One of the knottiest problems facing business school administrators is how to evaluate the teaching effectiveness of their professors. The problem is compounded because it can be difficult to know how to weigh various sources of data—including student evaluations, peer evaluations, and teaching portfolios. Since teaching evaluations often are used to determine whether a professor deserves promotion or tenure, it is critical that administrators carefully and fairly interpret all the data available to them.
A recent survey of AACSB members was designed to determine what components most deans and department heads believe should be considered in faculty evaluations. A rapid response from many members indicated that the survey indeed hit a nerve with deans and administrators. Findings here are based on 501 completed surveys.
The Top Criteria
In general, deans and administrators tend to look most closely at a professor’s depth of knowledge, student evaluations, technical ability, and teaching skill when evaluating teaching effectiveness. The survey suggests that:
- The single most important element in faculty effectiveness is the professor’s current knowledge of the field. Of all respondents, 61 percent found this to be extremely important; 33.8 found it somewhat important.
- Stakeholder feedback is also crucial—when it comes from students. Of the 20 items listed in this category, student evaluation scores and student written comments ranked as the most important elements.
- Peer evaluations are more important than a dean’s evaluation, but less important than the chair’s evaluation.
- According to the majority of respondents, evaluative classroom visits by administrators or faculty are only somewhat important or not important at all.
- Intellectual contributions are not valued as highly as many people think. In fact, survey respondents ranked them seventh in importance, behind being current in the field, student evaluation scores, student written comments, chair’s evaluation, teaching awards, and peer evaluations.
- The teaching portfolio—though gaining popularity in recent years—is not the best measure of teaching effectiveness. Just over a quarter of respondents called it extremely important; half said it is somewhat important.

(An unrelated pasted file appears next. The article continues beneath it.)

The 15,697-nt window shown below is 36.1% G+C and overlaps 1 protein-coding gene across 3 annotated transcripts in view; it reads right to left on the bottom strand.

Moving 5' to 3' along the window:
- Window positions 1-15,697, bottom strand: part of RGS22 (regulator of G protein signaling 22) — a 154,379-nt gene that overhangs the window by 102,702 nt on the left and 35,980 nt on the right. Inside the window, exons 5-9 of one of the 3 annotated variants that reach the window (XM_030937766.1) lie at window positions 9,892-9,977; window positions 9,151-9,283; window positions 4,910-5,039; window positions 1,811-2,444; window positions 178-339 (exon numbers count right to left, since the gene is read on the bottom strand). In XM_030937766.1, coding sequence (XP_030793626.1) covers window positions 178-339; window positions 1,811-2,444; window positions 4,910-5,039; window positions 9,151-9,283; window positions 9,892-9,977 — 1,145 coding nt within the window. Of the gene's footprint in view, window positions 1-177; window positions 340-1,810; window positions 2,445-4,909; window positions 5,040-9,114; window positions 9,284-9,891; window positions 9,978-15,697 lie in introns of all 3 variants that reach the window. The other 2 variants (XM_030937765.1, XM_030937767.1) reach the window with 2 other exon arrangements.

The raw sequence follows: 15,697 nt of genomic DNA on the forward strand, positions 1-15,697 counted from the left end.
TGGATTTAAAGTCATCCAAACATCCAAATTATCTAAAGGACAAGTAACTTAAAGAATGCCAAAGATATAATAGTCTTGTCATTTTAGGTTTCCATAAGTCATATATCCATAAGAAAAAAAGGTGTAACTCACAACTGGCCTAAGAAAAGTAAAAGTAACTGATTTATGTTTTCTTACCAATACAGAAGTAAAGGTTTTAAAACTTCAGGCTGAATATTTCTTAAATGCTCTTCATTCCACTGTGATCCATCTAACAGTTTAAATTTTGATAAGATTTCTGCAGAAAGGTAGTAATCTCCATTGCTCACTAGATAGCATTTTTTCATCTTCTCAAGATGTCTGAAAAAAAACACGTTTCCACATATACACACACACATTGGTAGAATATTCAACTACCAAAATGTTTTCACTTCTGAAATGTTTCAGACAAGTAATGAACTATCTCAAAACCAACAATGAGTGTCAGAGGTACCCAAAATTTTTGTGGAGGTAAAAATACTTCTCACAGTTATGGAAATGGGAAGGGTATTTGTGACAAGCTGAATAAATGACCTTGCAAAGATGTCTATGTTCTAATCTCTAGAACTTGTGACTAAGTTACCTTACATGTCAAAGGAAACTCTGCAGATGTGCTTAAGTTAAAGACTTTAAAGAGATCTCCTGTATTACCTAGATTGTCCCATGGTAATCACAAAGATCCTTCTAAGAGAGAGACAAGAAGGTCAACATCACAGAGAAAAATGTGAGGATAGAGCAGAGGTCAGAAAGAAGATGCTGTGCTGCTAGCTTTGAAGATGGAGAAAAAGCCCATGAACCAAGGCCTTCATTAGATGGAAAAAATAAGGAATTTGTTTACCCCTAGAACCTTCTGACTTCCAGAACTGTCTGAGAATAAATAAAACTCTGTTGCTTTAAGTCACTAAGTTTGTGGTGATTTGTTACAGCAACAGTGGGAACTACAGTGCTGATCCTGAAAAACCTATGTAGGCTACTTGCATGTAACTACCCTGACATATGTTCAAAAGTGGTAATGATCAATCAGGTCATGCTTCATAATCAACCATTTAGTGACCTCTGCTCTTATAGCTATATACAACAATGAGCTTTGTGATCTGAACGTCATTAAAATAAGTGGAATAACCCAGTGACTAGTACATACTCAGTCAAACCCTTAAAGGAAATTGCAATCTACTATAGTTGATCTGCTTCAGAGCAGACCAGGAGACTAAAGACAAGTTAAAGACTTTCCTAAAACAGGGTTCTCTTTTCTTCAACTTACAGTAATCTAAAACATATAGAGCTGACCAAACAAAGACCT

- Administrators do not appear to be especially concerned about class enrollments, grade distribution, or drop rates. Only 5.2 percent of those who responded think the drop rate of a class is an extremely important factor in determining teaching effectiveness.
- It pays to be tech-savvy. Respondents rated a professor’s use of technology as a more important factor than colleagues’ opinions, grade distribution, course notebooks, course level, course type, class enrollment, and drop rate. About 56 percent believe that the use of technology is somewhat important; 9.5 percent believe that it is extremely important.
- Classroom teaching is the most important element of overall annual faculty performance, rated as extremely important by 94.6 percent of the respondents. It outranks intellectual contributions, which is considered extremely important by just 73 percent of respondents.
- Within student evaluations, professors’ preparation and communication skills are the most important aspects of their teaching.
- Respondents believe that, in comparing the mean scores from student evaluations, the department mean should carry the most weight, followed by the discipline mean. They consider the college mean and university mean far less important.
“I try to consider all aspects of each faculty’s contribution to our overall mission. Not everyone makes strong contributions in the same areas, but everyone has something of value to offer.”
AACSB members who completed the survey noted that faculty evaluations also should be tied to the mission of the institution. This can be problematical, as several respondents indicated, when schools with teaching missions are asked to place significant emphasis on intellectual contributions.
With all the conflicting imperatives, it’s no surprise that faculty evaluations remain a “bucket of worms,” in the words of one respondent. Another respondent succinctly summed up the views of many: “For tenured faculty, there are no consequences, good or bad, attached to evaluations.” The process weighs heavily on administrators, many of whom would agree with this comment: “Faculty evaluation is one of the most difficult areas to quantify precisely. I can rank most of my faculty roughly. The best and worst are easiest to identify. It is the middle that is difficult.”
One of the reasons faculty evaluations might be so problematic is that many administrators perceive that every professor brings some value to the school. One dean said, “I try to consider all aspects of each faculty’s contribution to our overall mission. Not everyone makes strong contributions in the same areas, but everyone has something of value to offer.”
It is clear that different administrators place weight on different components of the evaluation process, and many tools are necessary to determine whether or not a teacher is doing a good job. Knowing how other deans judge their professors should help administrators at all business schools design an evaluation process that is rigorous, fair, and accurate.
Lawrence P. Shao is division head of economics and finance at Marshall University in Huntington, West Virginia. Lorraine P. Anderson is associate dean of Marshall’s Lewis College of Business.